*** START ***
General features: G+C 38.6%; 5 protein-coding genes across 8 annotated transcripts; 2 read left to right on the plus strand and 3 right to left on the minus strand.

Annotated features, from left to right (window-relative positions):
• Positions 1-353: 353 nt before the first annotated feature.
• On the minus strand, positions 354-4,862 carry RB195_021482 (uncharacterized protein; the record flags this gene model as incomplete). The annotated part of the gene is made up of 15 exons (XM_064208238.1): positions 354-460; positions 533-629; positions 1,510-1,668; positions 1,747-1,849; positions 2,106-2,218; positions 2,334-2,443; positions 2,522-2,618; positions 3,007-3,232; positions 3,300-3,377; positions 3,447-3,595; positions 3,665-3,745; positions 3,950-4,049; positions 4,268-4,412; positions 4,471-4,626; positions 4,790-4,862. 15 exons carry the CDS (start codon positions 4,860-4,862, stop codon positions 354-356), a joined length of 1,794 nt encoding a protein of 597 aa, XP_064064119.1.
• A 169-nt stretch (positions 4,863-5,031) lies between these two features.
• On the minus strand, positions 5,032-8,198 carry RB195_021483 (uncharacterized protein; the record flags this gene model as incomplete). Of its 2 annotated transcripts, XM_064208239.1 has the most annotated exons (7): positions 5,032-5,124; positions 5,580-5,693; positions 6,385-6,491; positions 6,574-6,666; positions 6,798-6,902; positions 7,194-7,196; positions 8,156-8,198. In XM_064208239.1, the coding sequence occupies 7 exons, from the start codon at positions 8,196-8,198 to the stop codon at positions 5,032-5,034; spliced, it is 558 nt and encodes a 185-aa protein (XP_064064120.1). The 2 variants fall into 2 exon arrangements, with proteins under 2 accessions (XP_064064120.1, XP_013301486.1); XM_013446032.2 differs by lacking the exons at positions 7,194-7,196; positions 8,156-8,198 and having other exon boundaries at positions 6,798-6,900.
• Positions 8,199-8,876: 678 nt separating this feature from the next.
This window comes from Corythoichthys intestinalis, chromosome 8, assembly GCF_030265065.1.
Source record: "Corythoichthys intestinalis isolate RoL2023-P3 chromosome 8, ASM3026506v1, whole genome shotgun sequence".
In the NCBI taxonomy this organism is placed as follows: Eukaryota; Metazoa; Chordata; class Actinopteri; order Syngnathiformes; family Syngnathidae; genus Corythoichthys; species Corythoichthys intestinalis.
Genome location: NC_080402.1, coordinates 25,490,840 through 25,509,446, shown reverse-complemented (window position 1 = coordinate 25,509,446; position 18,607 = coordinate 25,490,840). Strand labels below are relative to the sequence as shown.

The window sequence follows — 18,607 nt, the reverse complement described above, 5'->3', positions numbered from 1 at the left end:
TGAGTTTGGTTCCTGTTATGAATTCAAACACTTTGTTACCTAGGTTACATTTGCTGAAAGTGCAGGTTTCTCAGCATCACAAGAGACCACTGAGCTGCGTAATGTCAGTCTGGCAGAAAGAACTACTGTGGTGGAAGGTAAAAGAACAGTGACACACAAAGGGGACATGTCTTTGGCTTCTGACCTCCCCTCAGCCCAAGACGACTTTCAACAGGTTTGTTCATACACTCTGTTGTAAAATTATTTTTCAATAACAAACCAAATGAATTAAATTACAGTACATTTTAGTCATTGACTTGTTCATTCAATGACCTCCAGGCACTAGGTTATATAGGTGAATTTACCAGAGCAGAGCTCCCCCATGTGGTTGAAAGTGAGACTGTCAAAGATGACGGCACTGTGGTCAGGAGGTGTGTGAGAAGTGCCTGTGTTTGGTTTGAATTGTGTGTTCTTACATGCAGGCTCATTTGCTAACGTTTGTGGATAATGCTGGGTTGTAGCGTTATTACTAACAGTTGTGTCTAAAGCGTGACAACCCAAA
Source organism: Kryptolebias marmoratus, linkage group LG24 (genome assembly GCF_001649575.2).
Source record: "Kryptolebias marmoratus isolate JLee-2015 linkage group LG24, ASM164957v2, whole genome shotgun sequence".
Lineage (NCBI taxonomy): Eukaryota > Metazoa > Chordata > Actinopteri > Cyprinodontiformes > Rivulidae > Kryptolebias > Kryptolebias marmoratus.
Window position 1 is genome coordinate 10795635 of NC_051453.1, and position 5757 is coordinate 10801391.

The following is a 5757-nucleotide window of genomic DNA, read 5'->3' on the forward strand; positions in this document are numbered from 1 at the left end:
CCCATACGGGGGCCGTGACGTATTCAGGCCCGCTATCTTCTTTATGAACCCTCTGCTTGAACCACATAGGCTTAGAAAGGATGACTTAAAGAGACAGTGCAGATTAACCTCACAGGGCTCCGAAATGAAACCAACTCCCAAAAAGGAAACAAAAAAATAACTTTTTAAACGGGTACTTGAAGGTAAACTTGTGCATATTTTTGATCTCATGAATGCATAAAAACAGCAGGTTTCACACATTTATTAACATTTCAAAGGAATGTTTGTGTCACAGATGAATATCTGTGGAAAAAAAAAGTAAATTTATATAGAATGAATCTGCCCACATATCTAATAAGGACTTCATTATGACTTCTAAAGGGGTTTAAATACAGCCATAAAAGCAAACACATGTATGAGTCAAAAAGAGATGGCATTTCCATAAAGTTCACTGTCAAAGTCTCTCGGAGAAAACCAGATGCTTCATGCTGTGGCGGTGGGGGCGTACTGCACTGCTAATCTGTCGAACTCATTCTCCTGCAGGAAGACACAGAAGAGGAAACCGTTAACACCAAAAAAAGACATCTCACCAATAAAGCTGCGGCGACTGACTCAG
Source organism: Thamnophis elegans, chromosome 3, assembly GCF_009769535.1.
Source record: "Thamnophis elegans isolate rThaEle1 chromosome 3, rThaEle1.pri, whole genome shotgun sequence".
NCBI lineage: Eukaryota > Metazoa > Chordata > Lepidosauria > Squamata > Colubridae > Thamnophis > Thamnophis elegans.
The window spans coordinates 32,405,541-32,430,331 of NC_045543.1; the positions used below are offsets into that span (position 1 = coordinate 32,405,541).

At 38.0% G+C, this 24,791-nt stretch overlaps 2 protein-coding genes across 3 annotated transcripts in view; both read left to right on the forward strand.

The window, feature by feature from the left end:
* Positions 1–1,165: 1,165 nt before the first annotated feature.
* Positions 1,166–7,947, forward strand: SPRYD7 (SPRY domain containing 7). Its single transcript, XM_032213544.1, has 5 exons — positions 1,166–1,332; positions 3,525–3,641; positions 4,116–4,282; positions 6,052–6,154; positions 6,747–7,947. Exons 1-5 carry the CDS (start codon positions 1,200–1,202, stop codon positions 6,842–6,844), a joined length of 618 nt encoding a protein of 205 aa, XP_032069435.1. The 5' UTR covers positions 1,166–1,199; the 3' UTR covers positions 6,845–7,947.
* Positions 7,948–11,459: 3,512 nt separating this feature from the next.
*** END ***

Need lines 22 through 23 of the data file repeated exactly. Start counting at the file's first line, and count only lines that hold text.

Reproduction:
NCBI lineage: Eukaryota > Metazoa > Chordata > Lepidosauria > Squamata > Colubridae > Thamnophis > Thamnophis elegans.
The window spans coordinates 32,405,541-32,430,331 of NC_045543.1; the positions used below are offsets into that span (position 1 = coordinate 32,405,541).